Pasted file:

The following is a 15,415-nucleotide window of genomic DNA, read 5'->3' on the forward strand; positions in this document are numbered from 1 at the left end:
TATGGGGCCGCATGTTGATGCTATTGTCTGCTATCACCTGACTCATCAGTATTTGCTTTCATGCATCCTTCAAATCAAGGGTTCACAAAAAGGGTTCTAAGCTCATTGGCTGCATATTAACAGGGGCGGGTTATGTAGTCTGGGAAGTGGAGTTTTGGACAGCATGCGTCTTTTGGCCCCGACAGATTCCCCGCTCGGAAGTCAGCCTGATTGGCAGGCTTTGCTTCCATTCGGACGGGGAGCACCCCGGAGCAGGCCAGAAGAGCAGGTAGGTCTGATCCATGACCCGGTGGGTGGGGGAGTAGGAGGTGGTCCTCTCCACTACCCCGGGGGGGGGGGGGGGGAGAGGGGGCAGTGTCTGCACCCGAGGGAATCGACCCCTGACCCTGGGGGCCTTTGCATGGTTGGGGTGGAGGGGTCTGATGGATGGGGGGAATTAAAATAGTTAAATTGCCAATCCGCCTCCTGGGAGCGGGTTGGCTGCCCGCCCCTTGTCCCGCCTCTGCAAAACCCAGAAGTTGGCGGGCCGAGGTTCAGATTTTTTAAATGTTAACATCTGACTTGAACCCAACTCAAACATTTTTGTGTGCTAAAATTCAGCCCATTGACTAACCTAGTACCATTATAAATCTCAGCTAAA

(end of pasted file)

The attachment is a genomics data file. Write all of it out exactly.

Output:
The following is a 15,415-nucleotide window of genomic DNA, read 5'->3' on the forward strand; positions in this document are numbered from 1 at the left end:
TATGGGGCCGCATGTTGATGCTATTGTCTGCTATCACCTGACTCATCAGTATTTGCTTTCATGCATCCTTCAAATCAAGGGTTCACAAAAAGGGTTCTAAGCTCATTGGCTGCATATTAACAGGGGCGGGTTATGTAGTCTGGGAAGTGGAGTTTTGGACAGCATGCGTCTTTTGGCCCCGACAGATTCCCCGCTCGGAAGTCAGCCTGATTGGCAGGCTTTGCTTCCATTCGGACGGGGAGCACCCCGGAGCAGGCCAGAAGAGCAGGTAGGTCTGATCCATGACCCGGTGGGTGGGGGAGTAGGAGGTGGTCCTCTCCACTACCCCGGGGGGGGGGGGGGGGAGAGGGGGCAGTGTCTGCACCCGAGGGAATCGACCCCTGACCCTGGGGGCCTTTGCATGGTTGGGGTGGAGGGGTCTGATGGATGGGGGGAATTAAAATAGTTAAATTGCCAATCCGCCTCCTGGGAGCGGGTTGGCTGCCCGCCCCTTGTCCCGCCTCTGCAAAACCCAGAAGTTGGCGGGCCGAGGTTCAGATTTTTTAAATGTTAACATCTGACTTGAACCCAACTCAAACATTTTTGTGTGCTAAAATTCAGCCCATTGACTAACCTAGTACCATTATAAATCTCAGCTAAA